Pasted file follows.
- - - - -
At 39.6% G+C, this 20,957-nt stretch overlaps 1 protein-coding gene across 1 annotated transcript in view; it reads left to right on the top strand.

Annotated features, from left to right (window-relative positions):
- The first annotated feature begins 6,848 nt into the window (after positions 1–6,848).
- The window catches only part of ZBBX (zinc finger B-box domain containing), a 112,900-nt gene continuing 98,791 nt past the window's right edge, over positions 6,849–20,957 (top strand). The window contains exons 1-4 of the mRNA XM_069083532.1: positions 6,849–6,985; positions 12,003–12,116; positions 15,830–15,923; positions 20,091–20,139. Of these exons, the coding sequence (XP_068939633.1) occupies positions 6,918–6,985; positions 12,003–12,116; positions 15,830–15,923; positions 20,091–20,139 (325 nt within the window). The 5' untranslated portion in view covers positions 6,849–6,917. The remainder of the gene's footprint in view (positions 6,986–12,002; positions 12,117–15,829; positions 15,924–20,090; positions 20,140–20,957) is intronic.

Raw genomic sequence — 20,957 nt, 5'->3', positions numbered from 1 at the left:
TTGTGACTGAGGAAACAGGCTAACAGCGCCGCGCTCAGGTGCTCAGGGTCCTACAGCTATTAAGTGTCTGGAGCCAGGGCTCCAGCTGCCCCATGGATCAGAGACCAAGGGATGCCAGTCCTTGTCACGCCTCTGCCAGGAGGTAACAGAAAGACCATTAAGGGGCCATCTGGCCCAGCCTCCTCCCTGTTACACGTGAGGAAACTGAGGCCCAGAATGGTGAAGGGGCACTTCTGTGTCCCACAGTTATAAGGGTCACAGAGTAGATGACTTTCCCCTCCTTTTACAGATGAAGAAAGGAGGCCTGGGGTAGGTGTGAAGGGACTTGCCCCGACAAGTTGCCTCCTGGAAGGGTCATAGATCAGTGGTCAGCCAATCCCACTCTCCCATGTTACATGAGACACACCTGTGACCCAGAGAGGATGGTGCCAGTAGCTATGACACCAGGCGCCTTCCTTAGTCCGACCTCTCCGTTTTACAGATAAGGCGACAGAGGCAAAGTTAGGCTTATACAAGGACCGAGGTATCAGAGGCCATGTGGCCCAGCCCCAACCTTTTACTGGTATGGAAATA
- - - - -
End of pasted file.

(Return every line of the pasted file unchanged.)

At 39.6% G+C, this 20,957-nt stretch overlaps 1 protein-coding gene across 1 annotated transcript in view; it reads left to right on the top strand.

Annotated features, from left to right (window-relative positions):
- The first annotated feature begins 6,848 nt into the window (after positions 1–6,848).
- The window catches only part of ZBBX (zinc finger B-box domain containing), a 112,900-nt gene continuing 98,791 nt past the window's right edge, over positions 6,849–20,957 (top strand). The window contains exons 1-4 of the mRNA XM_069083532.1: positions 6,849–6,985; positions 12,003–12,116; positions 15,830–15,923; positions 20,091–20,139. Of these exons, the coding sequence (XP_068939633.1) occupies positions 6,918–6,985; positions 12,003–12,116; positions 15,830–15,923; positions 20,091–20,139 (325 nt within the window). The 5' untranslated portion in view covers positions 6,849–6,917. The remainder of the gene's footprint in view (positions 6,986–12,002; positions 12,117–15,829; positions 15,924–20,090; positions 20,140–20,957) is intronic.

Raw genomic sequence — 20,957 nt, 5'->3', positions numbered from 1 at the left:
TTGTGACTGAGGAAACAGGCTAACAGCGCCGCGCTCAGGTGCTCAGGGTCCTACAGCTATTAAGTGTCTGGAGCCAGGGCTCCAGCTGCCCCATGGATCAGAGACCAAGGGATGCCAGTCCTTGTCACGCCTCTGCCAGGAGGTAACAGAAAGACCATTAAGGGGCCATCTGGCCCAGCCTCCTCCCTGTTACACGTGAGGAAACTGAGGCCCAGAATGGTGAAGGGGCACTTCTGTGTCCCACAGTTATAAGGGTCACAGAGTAGATGACTTTCCCCTCCTTTTACAGATGAAGAAAGGAGGCCTGGGGTAGGTGTGAAGGGACTTGCCCCGACAAGTTGCCTCCTGGAAGGGTCATAGATCAGTGGTCAGCCAATCCCACTCTCCCATGTTACATGAGACACACCTGTGACCCAGAGAGGATGGTGCCAGTAGCTATGACACCAGGCGCCTTCCTTAGTCCGACCTCTCCGTTTTACAGATAAGGCGACAGAGGCAAAGTTAGGCTTATACAAGGACCGAGGTATCAGAGGCCATGTGGCCCAGCCCCAACCTTTTACTGGTATGGAAATA